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The Grateful Bread is here!

 

Calling all beer lovers! Get it while it lasts!

Right now and for a limited time, The Grateful Bread, a delicious collaboration between Lovin’ Spoonfuls, Cambridge Brewing Company and Eataly Boston is available! The refreshingly-tart session beer is available at Eataly and CBC this summer (stay tuned as it’s released at other locations!), and proceeds from each beer sold benefits Lovin’ Spoonfuls.

On brew day, the CBC Brew Team gathered with members of Lovin’ Spoonfuls and Eataly Boston to break up the bread, helm the mash and stir in the excess bread, making this batch a true collaboration.

Operations Manager Sean Ahern stirs in the mash

“CBC’s history as a ground-breaking brewery has also been one of community support and social awareness. We are proud to work with our friends at Eataly Boston and Lovin’ Spoonfuls to raise awareness of food waste through this collaboration beer brewed with rescued bread,” said CBC Brewmaster Will Myers. “In doing so, we are also proud to raise funds for and awareness of the non-profit organizations in our city like Lovin’ Spoonfuls, who work to redirect our food systems and end hunger in our city,” Myers said.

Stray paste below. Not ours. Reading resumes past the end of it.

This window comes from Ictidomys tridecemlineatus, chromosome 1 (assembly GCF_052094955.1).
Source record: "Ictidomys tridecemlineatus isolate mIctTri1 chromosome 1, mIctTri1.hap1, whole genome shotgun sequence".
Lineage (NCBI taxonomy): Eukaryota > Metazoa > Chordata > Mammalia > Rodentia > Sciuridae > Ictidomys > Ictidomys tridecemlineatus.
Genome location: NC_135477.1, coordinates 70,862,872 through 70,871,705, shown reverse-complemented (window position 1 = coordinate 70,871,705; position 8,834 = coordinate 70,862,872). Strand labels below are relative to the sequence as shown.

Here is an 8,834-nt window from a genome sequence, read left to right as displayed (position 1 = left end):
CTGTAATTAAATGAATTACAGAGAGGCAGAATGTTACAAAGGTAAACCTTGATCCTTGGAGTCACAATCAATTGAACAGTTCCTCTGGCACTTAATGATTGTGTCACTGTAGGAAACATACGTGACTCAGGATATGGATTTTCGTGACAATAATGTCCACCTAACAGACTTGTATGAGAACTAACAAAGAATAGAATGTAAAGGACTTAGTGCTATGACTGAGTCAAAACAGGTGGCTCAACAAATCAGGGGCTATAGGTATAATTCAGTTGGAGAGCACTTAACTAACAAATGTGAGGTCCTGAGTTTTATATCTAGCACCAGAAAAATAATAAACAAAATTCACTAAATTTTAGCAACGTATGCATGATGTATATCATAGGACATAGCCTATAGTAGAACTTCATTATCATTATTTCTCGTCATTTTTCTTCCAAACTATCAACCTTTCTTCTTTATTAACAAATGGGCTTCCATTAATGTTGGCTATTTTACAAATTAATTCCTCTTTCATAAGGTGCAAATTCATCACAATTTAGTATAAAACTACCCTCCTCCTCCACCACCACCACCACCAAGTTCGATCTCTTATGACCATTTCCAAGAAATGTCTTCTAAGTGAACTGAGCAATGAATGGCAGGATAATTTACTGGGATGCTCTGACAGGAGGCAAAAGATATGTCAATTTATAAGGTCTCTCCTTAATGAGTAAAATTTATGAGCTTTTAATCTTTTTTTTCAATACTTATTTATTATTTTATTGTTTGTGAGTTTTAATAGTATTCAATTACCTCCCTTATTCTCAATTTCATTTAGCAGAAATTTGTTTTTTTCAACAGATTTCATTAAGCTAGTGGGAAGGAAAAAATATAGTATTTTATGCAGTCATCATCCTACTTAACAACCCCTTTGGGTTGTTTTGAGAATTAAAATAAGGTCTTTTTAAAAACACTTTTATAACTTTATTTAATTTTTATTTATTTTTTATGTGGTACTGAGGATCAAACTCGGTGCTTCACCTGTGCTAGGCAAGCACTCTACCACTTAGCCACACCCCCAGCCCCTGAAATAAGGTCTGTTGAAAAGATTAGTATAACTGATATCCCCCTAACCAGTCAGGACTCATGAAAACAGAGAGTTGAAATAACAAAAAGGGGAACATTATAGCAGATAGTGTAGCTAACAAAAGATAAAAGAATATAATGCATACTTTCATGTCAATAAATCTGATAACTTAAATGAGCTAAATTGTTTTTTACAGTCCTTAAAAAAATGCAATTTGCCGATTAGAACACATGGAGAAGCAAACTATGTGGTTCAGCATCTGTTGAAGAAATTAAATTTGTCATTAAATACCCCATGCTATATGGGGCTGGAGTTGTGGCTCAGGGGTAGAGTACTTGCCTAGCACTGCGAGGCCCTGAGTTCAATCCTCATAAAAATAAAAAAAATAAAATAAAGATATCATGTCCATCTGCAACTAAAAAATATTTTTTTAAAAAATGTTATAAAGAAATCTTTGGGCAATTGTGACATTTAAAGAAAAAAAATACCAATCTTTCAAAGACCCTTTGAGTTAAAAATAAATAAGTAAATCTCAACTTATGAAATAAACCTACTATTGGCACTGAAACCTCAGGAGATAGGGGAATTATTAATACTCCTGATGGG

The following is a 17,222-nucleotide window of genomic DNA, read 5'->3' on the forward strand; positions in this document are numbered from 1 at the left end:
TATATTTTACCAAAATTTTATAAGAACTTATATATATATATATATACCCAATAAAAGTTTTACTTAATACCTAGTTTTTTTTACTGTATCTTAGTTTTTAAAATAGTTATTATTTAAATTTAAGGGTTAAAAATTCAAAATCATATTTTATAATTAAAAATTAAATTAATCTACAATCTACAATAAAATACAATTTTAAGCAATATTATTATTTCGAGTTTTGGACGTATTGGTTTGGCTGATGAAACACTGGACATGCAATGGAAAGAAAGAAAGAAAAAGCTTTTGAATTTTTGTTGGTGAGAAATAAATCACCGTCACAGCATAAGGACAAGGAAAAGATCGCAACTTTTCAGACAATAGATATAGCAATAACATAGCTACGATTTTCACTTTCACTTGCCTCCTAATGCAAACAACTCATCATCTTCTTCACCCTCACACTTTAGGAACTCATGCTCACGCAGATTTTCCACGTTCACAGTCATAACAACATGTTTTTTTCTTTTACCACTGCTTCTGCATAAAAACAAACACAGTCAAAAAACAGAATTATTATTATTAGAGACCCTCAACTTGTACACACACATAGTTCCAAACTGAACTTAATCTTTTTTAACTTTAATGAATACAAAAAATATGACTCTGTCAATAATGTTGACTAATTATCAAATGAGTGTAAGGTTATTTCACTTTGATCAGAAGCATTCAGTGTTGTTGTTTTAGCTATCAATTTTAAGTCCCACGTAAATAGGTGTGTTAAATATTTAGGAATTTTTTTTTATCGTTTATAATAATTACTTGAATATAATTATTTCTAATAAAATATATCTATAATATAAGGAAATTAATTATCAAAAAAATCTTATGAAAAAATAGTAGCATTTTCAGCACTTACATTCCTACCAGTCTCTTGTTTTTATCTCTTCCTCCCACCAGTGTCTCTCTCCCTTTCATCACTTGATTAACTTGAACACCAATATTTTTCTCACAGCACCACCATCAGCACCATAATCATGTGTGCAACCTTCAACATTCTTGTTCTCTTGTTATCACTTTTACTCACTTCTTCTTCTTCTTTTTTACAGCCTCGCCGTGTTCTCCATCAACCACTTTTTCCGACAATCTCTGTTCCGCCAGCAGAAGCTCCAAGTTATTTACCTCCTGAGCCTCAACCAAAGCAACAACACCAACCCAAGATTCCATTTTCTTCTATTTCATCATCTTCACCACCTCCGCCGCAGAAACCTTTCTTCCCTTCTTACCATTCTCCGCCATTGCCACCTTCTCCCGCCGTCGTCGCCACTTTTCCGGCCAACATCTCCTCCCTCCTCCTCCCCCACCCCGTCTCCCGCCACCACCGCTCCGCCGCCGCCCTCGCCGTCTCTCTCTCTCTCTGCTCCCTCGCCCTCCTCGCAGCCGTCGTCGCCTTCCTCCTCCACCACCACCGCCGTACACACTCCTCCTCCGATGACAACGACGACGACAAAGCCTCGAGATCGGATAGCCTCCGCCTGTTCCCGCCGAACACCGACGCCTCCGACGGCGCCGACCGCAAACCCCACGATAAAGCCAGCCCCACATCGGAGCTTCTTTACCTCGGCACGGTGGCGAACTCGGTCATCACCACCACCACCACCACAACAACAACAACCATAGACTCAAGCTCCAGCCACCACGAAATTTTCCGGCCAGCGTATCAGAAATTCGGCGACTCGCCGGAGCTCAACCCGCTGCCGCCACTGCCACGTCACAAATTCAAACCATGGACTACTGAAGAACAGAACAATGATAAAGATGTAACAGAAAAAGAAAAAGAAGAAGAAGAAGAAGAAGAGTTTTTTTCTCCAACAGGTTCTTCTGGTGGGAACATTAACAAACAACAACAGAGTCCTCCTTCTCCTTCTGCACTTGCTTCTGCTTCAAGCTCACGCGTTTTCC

The beer is made from a single type of bread made at Eataly – l’otto tondo – which has its roots in the northern Italian region of Piemonte.  There, the head baker’s mill, Mulino Marino, crafts the finest flour for house-made breads. The 100% Italian, germ-intact, stone-ground, and organic bread rises from a 35 year old mother yeast and has a pleasant sourdough finish.  The bread used to make “The Grateful Bread” is the same served daily table-side at Eataly’s restaurant.

“This is what a local food community is all about,” said Lovin’ Spoonfuls founder and executive director Ashley Stanley. “At Lovin’ Spoonfuls we’re focused on keeping value in food. This project is exciting because it’s an opportunity to showcase food rescue in a really relevant way, all while working with a fantastic local producer, as well as a partner that’s right here in Boston, yet has global reach,” said Stanley.